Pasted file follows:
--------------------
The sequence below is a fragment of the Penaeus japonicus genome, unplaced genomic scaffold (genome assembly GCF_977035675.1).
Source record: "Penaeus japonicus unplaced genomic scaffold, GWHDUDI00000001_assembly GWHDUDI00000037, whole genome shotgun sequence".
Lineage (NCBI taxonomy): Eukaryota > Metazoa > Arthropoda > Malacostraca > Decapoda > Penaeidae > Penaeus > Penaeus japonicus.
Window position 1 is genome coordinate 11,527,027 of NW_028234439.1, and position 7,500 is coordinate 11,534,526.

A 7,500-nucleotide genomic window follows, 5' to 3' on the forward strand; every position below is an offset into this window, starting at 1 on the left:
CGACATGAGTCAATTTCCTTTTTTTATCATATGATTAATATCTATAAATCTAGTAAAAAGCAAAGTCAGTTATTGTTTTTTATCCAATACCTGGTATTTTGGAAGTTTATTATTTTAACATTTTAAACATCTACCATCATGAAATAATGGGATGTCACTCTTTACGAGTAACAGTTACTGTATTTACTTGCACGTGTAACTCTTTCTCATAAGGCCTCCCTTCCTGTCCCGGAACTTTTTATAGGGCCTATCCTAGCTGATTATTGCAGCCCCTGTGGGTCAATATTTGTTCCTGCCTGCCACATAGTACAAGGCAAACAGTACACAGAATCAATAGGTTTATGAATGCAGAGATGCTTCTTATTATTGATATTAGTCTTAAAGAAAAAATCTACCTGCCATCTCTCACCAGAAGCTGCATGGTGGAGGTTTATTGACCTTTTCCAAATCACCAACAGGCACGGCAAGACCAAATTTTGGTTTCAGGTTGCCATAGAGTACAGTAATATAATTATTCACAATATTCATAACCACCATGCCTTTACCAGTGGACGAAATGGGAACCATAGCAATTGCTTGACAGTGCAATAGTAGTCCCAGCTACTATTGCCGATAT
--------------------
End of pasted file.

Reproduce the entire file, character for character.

The sequence below is a fragment of the Penaeus japonicus genome, unplaced genomic scaffold (genome assembly GCF_977035675.1).
Source record: "Penaeus japonicus unplaced genomic scaffold, GWHDUDI00000001_assembly GWHDUDI00000037, whole genome shotgun sequence".
Lineage (NCBI taxonomy): Eukaryota > Metazoa > Arthropoda > Malacostraca > Decapoda > Penaeidae > Penaeus > Penaeus japonicus.
Window position 1 is genome coordinate 11,527,027 of NW_028234439.1, and position 7,500 is coordinate 11,534,526.

A 7,500-nucleotide genomic window follows, 5' to 3' on the forward strand; every position below is an offset into this window, starting at 1 on the left:
CGACATGAGTCAATTTCCTTTTTTTATCATATGATTAATATCTATAAATCTAGTAAAAAGCAAAGTCAGTTATTGTTTTTTATCCAATACCTGGTATTTTGGAAGTTTATTATTTTAACATTTTAAACATCTACCATCATGAAATAATGGGATGTCACTCTTTACGAGTAACAGTTACTGTATTTACTTGCACGTGTAACTCTTTCTCATAAGGCCTCCCTTCCTGTCCCGGAACTTTTTATAGGGCCTATCCTAGCTGATTATTGCAGCCCCTGTGGGTCAATATTTGTTCCTGCCTGCCACATAGTACAAGGCAAACAGTACACAGAATCAATAGGTTTATGAATGCAGAGATGCTTCTTATTATTGATATTAGTCTTAAAGAAAAAATCTACCTGCCATCTCTCACCAGAAGCTGCATGGTGGAGGTTTATTGACCTTTTCCAAATCACCAACAGGCACGGCAAGACCAAATTTTGGTTTCAGGTTGCCATAGAGTACAGTAATATAATTATTCACAATATTCATAACCACCATGCCTTTACCAGTGGACGAAATGGGAACCATAGCAATTGCTTGACAGTGCAATAGTAGTCCCAGCTACTATTGCCGATAT